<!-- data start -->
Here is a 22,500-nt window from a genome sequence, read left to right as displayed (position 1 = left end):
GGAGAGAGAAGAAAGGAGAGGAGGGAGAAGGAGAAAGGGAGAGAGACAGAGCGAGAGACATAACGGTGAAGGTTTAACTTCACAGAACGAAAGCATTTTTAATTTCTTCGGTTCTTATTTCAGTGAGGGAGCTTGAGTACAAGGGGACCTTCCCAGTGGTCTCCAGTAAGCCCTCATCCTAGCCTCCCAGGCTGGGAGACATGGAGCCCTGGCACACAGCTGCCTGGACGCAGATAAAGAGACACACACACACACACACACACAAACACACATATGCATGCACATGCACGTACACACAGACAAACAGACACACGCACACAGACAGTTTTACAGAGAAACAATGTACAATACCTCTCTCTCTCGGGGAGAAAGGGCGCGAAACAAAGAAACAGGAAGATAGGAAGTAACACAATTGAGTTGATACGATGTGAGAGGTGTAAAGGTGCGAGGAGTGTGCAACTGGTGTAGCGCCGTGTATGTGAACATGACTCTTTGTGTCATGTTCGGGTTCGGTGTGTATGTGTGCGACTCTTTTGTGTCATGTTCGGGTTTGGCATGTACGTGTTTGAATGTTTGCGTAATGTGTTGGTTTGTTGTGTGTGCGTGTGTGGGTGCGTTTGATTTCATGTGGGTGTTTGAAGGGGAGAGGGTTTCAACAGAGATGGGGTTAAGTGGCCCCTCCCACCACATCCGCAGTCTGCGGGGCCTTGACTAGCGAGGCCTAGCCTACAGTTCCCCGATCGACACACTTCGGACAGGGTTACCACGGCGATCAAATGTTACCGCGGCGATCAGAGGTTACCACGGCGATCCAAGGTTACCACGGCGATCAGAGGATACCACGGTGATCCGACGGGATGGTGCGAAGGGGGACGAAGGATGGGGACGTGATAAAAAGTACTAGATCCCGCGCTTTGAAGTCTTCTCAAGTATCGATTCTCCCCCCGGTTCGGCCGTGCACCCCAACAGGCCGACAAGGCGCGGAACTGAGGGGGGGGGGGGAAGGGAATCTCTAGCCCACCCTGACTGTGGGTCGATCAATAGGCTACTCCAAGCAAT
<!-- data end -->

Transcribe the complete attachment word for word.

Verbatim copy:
Here is a 22,500-nt window from a genome sequence, read left to right as displayed (position 1 = left end):
GGAGAGAGAAGAAAGGAGAGGAGGGAGAAGGAGAAAGGGAGAGAGACAGAGCGAGAGACATAACGGTGAAGGTTTAACTTCACAGAACGAAAGCATTTTTAATTTCTTCGGTTCTTATTTCAGTGAGGGAGCTTGAGTACAAGGGGACCTTCCCAGTGGTCTCCAGTAAGCCCTCATCCTAGCCTCCCAGGCTGGGAGACATGGAGCCCTGGCACACAGCTGCCTGGACGCAGATAAAGAGACACACACACACACACACACACAAACACACATATGCATGCACATGCACGTACACACAGACAAACAGACACACGCACACAGACAGTTTTACAGAGAAACAATGTACAATACCTCTCTCTCTCGGGGAGAAAGGGCGCGAAACAAAGAAACAGGAAGATAGGAAGTAACACAATTGAGTTGATACGATGTGAGAGGTGTAAAGGTGCGAGGAGTGTGCAACTGGTGTAGCGCCGTGTATGTGAACATGACTCTTTGTGTCATGTTCGGGTTCGGTGTGTATGTGTGCGACTCTTTTGTGTCATGTTCGGGTTTGGCATGTACGTGTTTGAATGTTTGCGTAATGTGTTGGTTTGTTGTGTGTGCGTGTGTGGGTGCGTTTGATTTCATGTGGGTGTTTGAAGGGGAGAGGGTTTCAACAGAGATGGGGTTAAGTGGCCCCTCCCACCACATCCGCAGTCTGCGGGGCCTTGACTAGCGAGGCCTAGCCTACAGTTCCCCGATCGACACACTTCGGACAGGGTTACCACGGCGATCAAATGTTACCGCGGCGATCAGAGGTTACCACGGCGATCCAAGGTTACCACGGCGATCAGAGGATACCACGGTGATCCGACGGGATGGTGCGAAGGGGGACGAAGGATGGGGACGTGATAAAAAGTACTAGATCCCGCGCTTTGAAGTCTTCTCAAGTATCGATTCTCCCCCCGGTTCGGCCGTGCACCCCAACAGGCCGACAAGGCGCGGAACTGAGGGGGGGGGGGGAAGGGAATCTCTAGCCCACCCTGACTGTGGGTCGATCAATAGGCTACTCCAAGCAAT